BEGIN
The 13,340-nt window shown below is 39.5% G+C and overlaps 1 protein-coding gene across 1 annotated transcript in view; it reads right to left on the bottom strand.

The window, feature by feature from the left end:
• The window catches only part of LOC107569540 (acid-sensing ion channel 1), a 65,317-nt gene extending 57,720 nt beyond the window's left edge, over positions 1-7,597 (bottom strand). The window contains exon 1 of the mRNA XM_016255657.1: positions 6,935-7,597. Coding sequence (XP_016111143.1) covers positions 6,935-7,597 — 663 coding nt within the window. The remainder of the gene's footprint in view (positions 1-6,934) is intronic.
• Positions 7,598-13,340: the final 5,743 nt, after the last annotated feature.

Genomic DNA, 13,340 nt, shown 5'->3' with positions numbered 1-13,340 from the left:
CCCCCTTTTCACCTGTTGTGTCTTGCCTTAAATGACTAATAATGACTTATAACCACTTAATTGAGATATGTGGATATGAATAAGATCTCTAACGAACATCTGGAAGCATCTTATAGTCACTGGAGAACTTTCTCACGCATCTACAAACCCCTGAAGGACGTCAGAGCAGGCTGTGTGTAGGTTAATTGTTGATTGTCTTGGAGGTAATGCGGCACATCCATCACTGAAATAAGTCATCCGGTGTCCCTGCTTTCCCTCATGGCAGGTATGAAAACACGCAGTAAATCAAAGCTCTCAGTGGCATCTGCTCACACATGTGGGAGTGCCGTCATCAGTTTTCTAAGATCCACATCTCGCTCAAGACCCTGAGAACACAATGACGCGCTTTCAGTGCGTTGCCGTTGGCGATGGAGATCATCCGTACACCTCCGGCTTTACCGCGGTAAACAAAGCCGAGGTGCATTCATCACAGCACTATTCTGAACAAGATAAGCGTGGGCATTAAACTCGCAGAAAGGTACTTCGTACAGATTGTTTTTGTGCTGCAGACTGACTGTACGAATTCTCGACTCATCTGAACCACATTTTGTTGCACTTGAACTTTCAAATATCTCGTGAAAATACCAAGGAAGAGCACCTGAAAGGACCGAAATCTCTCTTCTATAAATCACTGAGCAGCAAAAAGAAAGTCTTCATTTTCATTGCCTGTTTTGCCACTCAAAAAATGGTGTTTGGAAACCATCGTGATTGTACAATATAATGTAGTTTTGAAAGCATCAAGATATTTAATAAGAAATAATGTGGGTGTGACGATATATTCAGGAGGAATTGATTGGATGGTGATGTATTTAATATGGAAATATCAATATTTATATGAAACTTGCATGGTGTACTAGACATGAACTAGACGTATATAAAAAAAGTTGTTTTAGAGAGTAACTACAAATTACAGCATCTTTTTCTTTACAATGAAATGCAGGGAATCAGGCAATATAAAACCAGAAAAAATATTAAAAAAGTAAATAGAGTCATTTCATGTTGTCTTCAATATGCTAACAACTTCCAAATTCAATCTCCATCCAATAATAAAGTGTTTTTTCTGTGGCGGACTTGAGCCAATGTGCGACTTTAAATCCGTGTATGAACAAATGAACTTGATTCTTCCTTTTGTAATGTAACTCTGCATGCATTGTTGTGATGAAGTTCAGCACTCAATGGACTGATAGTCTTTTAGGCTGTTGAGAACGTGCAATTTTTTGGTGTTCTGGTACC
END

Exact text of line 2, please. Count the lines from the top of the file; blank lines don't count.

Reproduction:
The window, feature by feature from the left end: